Today we're showing three pieces of artwork from our September 2023 series books! Let us know in the comments which books you'd like to see featured in our October 2023 Artwork Reveal!


German High Seas Fleet 1914–18: The Kaiser’s challenge to the Royal Navy

By Angus Konstam

Illustrated by Edouard A. Groult



The opening phase of the battle of Jutland involved a clash between the rival battlecruisers, and the detached division of British fast battleships. Inevitably, however, the climax would come when the two rival battle fleets clashed. It was Vizeadmiral Scheer’s misfortune that when they did meet, he found himself at an immense disadvantage. At the time his battle fleet was in line ahead formation, steering towards the north-east. Then, to the north, the leading German dreadnoughts spotted a line of British dreadnoughts blocking their path. Admiral Jellicoe’s battle fleet was steering towards the east-south-east, so effectively he was in a position to ‘cross the T’ of the German fleet, at a range of just six miles. This meant that all of his dreadnoughts could fire full broadsides at the enemy, while only the forward-facing guns of the leading German dreadnoughts could fire back. It was a potentially catastrophic situation for the German commander.

However, his battle fleet had practised a manoeuvre which was perfect for this appalling situation. The Gefechtskehrtwendung (or ‘Battle Turn-Away’) involved a simultaneous reversal of course by every ship in the German line. At 1818hrs, on his flagship Friedrich der Grosse, Scheer sent the signal which set the manoeuvre in train. It read ‘Turn together 16 points to starboard’. This shows the manoeuvre under way. The leading German dreadnought König attracted most of the British fire, and she was hit several times, as were the other leading ships Grosser Kurfürst, Kronprinz and Markgraf. Still, within five minutes or so the German ships were hidden by smoke, and the British lost contact with them. Scheer had pulled off the seemingly impossible, and saved his battle fleet. Their escape from under the guns of the Grand Fleet was thanks to extensive training, good ship handling and a sizeable slice of luck.

Requested by Paul Williams


Korea 1950–53: B-29s, Thunderjets and Skyraiders fight the strategic bombing campaign

By Michael Napier

Illustrated by Mads Bangsø


AD Skyraiders

AD Skyraiders (VA-65) dive bomb the Suiho dam generating station, 23 June, 1952

An AD-4 Skyraider, BuNo 123820 from VA-65, which launched from USS Boxer, recovers from its dive-bombing attack against the hydro-electric power station on the Suiho Dam. The aircraft is climbing through 4,000ft over the Suiho reservoir, while other Skyraiders make their attacks behind it. A mass attack on the hydro-electric power stations in North Korea by Navy, Air Force and Marine Corps aircraft took place at 1600hrs on the afternoon of 23 June 1952. The AD-4 Skyraiders of VA-65 were tasked against the generator building at the foot of the Suiho dam (now known as the Supung dam). Each Skyraider delivered its load of two 2,000lb bombs, delivered from a 20° dive. F9F Panthers from the carriers USS Boxer, Philippine Sea and Princeton had attacked the anti-aircraft positions on the southern side of the Yalu River just prior to the attack by the Skyraiders. The same target was bombed a few minutes later by AD Skyraiders from USS Princeton and USS Philippine Sea, which were then followed by 45 F-80 Shooting Stars from 8th FBG and 79 F-84 Thunderjets from 49th and 136th FBG. Some 145 tons of bombs were dropped on the Suiho power station during the course of the attack.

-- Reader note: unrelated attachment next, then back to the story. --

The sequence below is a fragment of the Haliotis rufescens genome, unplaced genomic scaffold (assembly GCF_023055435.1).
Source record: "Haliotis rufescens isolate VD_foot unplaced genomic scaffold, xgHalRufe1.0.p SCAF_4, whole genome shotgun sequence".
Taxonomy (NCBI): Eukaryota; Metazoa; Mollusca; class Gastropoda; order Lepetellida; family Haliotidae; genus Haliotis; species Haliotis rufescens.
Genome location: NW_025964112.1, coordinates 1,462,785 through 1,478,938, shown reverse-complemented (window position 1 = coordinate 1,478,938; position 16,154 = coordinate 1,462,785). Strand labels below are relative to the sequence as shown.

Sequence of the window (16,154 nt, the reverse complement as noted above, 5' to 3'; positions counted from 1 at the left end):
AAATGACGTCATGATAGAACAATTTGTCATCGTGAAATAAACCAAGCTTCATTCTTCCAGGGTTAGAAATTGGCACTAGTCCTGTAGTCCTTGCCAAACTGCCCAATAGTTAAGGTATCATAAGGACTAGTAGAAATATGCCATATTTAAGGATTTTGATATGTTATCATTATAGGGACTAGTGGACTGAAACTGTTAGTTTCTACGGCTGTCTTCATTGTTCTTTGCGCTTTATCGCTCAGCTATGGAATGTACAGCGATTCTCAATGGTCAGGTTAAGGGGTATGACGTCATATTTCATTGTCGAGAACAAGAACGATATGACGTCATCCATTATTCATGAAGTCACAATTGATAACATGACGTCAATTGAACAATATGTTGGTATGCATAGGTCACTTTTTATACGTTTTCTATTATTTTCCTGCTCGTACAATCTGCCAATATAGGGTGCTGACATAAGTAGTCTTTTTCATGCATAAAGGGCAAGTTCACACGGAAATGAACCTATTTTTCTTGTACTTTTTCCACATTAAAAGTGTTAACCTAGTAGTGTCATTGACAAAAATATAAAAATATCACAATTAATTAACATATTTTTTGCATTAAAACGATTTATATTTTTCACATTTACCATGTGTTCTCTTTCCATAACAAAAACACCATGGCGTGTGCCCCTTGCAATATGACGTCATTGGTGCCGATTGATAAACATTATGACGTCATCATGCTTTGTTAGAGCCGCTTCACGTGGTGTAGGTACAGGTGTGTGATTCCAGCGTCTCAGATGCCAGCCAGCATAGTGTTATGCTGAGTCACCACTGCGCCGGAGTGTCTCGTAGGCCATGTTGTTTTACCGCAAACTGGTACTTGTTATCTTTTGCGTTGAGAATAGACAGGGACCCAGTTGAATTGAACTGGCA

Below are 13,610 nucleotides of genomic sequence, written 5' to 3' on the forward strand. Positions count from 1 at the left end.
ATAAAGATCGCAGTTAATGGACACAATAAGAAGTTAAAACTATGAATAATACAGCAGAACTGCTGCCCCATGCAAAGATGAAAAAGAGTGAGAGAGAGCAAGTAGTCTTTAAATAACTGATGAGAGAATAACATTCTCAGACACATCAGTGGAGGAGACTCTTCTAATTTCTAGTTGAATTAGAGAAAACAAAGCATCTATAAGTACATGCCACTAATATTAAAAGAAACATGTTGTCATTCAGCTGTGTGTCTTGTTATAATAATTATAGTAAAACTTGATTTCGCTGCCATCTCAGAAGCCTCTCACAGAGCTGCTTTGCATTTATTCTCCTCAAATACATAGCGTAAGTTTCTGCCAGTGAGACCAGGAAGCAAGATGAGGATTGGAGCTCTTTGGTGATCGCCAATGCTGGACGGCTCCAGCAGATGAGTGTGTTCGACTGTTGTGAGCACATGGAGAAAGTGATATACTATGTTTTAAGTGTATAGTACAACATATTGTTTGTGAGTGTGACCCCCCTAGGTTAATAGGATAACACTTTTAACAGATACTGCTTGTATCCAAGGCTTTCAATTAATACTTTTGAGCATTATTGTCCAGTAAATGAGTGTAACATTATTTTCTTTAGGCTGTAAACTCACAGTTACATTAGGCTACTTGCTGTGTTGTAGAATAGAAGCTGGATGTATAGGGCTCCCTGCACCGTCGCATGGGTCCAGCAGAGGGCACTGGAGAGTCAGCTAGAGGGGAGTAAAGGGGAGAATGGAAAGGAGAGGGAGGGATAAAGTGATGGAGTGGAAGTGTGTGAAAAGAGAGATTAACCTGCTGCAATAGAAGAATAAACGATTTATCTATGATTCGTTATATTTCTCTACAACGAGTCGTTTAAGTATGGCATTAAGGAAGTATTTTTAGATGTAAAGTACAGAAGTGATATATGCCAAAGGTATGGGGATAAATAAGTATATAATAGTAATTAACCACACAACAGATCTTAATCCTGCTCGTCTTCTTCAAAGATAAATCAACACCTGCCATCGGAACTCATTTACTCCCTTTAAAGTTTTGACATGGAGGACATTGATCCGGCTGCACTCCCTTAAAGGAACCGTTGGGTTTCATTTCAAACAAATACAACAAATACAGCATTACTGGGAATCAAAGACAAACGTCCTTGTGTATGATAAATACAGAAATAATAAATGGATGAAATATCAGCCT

Requested by Adam Cooper


Allied Warships vs the Atlantic Wall: Normandy 1944

By Steven J. Zaloga

Illustrated by Adam Hook


USS Texas at Omaha Beach on D-Day.

USS Texas at Omaha Beach on D-Day.

During the Operation Neptune landings on D-Day, 6 June 1944, USS Texas was assigned to provide fire support at Omaha Beach. Starting at 0550, Texas bombarded Pointedu- Hoc with 255 14in. shells. The bombardment lasted 35 minutes and was directed by a Spitfire Vb of VCS-7 overhead. After the Pointe-du-Hoc mission, Texas sailed eastward to Omaha Beach. The initial targets on D-Day morning were mostly camouflaged German artillery batteries inland from the beach. Texas engaged scattered targets until dusk, firing a total of 158 14in. projectiles during the course of the day in addition to the ammunition expended at Pointe-du-Hoc. Texas remained off the Normandy coast for the next few days, conducting occasional fire missions, returning to England periodically to reload ammunition. Its last fire mission in the invasion sector took place on 15 June during the fighting for Carentan. The range was in excess of 20,000yd, beyond its usual maximum range. As an expedient, the ship’s starboard blisters were flooded to provide a two-degree starboard list. This enabled Texas to get enough elevation to strike the target area, firing a total of 24 14in. rounds. On 18 June, Texas was ordered to return to Plymouth to replenish fuel and ammunition. Three days later, Texas joined the other warships of Task Force 129 in Portland harbour in anticipation of a new mission off Cherbourg. The Cherbourg bombardment is the centrepiece of the duel depicted in this book.